Mumbai: Extrapolating the retail inflation print for October, which inched up on-month to 4.5 per cent from 4.3 per cent in September, but steeply declined from 7.6 per cent on-year, Crisil says the richest 20 per cent of the population, who pay more on non-food or core items, suffered the most from rising prices in the month and the poorest 20 per cent, who pay the most for food items and prices of which have declined, suffered the least.
The Crisil argument is based on the fact that the burden of inflation varies across different income groups, as the share of spending on food, fuel and core categories differs across classes.
According to the National Sample Survey Organisation's (NSSO) 2011-12 consumer expenditure, the poorest 20 per cent of population spend majority of their income on food, while the richest 20 per cent do so on core items.
Using the NSSO data, the agency has estimated the average expenditure patterns across three income groups--the bottom 20, the middle 60, and the upper 20 per cent--and mapped them with the current inflation trends to find out that the highest inflation was faced by the upper 20 per cent of the income group in urban areas in October when it increased 5 per cent on-year compared to 4.6 per cent in September.
Urban inflation in October was driven by fuel and core inflation, which cumulatively occupy 65 per cent weight in their commodity basket, says the report.
On the other hand, the lowest inflation was faced by the bottom 20 per cent in rural areas, as the October print inched down to 3.9 per cent on-year from 4 per cent in September, primarily driven by lower food inflation.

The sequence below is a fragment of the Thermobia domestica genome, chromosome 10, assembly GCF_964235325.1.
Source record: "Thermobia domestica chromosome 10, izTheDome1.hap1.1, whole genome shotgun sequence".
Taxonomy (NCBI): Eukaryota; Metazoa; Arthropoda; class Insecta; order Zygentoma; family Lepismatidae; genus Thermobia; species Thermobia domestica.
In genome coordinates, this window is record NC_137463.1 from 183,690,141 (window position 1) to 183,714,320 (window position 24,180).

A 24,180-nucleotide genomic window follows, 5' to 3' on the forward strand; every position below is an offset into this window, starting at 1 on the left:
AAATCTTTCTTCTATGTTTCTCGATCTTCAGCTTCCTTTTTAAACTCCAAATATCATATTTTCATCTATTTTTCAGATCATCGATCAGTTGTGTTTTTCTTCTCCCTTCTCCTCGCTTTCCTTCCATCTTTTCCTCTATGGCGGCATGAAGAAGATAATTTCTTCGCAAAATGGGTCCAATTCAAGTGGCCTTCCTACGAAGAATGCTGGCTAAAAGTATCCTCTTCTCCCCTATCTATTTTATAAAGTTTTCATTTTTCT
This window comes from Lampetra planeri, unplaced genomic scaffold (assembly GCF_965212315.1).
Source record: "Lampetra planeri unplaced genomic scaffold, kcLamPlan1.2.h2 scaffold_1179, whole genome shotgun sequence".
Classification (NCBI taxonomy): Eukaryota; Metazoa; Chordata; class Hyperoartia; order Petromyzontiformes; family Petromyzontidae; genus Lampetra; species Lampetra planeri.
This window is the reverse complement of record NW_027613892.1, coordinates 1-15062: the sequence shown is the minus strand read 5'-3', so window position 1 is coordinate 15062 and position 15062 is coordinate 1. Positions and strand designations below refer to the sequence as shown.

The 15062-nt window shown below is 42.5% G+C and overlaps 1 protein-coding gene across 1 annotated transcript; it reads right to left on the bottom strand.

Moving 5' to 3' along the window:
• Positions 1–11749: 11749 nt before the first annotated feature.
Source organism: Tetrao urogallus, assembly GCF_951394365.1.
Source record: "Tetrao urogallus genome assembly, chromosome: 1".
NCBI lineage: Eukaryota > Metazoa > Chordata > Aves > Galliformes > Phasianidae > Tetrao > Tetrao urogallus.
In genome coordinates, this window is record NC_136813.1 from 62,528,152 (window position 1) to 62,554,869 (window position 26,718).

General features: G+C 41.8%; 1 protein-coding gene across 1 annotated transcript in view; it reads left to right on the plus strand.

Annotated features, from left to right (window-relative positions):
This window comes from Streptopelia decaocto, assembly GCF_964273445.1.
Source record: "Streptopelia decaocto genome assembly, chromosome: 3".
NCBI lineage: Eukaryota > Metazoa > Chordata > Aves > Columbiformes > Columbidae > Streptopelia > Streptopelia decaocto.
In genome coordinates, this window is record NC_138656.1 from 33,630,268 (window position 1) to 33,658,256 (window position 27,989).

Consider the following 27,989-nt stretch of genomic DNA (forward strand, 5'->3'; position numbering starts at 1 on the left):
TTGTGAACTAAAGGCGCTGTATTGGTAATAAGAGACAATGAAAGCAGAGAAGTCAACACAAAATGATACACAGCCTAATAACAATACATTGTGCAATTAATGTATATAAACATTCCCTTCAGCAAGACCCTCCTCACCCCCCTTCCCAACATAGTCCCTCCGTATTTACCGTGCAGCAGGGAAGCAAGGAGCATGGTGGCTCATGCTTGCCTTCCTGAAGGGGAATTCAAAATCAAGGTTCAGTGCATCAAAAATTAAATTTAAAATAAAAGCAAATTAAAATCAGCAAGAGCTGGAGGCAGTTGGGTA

Thus it can be surmised that the richest 20 per cent faced facing more inflation than the poorest 20 per cent because of rising core inflation and falling food inflation, says the agency.
While the gap widened in rural areas in October relative to September as inflation for the bottom 20 per cent fell more, but the gap got reduced in urban areas as inflation rose for the bottom 20 per cent in addition for the top 20 per cent.
While the top rural 20 per cent faced 4.4 per cent inflaton in October, the top urban 20 per cent did so by 5 per cent, the rural 60 per cent middle income group faced this by 4 per cent and 4.9 per cent for urban top 60 per cent and the bottom rural 20 per cent had suffered it by 3.9 per cent while the same was 4.9 per cent for the urban bottom 20 per cent.
Going forward, Crisil expects retail inflation to average at 5.5 per cent on-year this fiscal, down from 6.2 per cent last fiscal as easing food inflation and high base effect are expected to bring down headline inflation on-year.
As agricultural growth is expected to remain healthy at 3-3.5 per cent, as the normal monsoons, expected record kharif production and adequate reservoir levels bode well for rabi production, keeping food prices under check.
On the other hand, non-food inflation is expected to continue facing pressures from surging global commodity prices. Nevertheless, the impact of the recent excise duty cuts on petroleum products should help soften fuel inflation in November and will also filter through as second-round effects to other parts of CPI over the next few months.
On the other hand elevated input costs will continue to pressure core inflation, as producers will partially pass them on to end-consumers.
Consumer price inflation inched up to 4.5 per cent in October, up from 4.3 per cent in September but steeply down from October 2020 when it was printed at 7.6 per cent.
On the other hand core inflation remained sticky at 5.9 per cent the same as September, pushing urban inflation to 5 per cent in October from 4.6 per cent in September while rural inflation stayed stable at 4.1 per cent, same as September.
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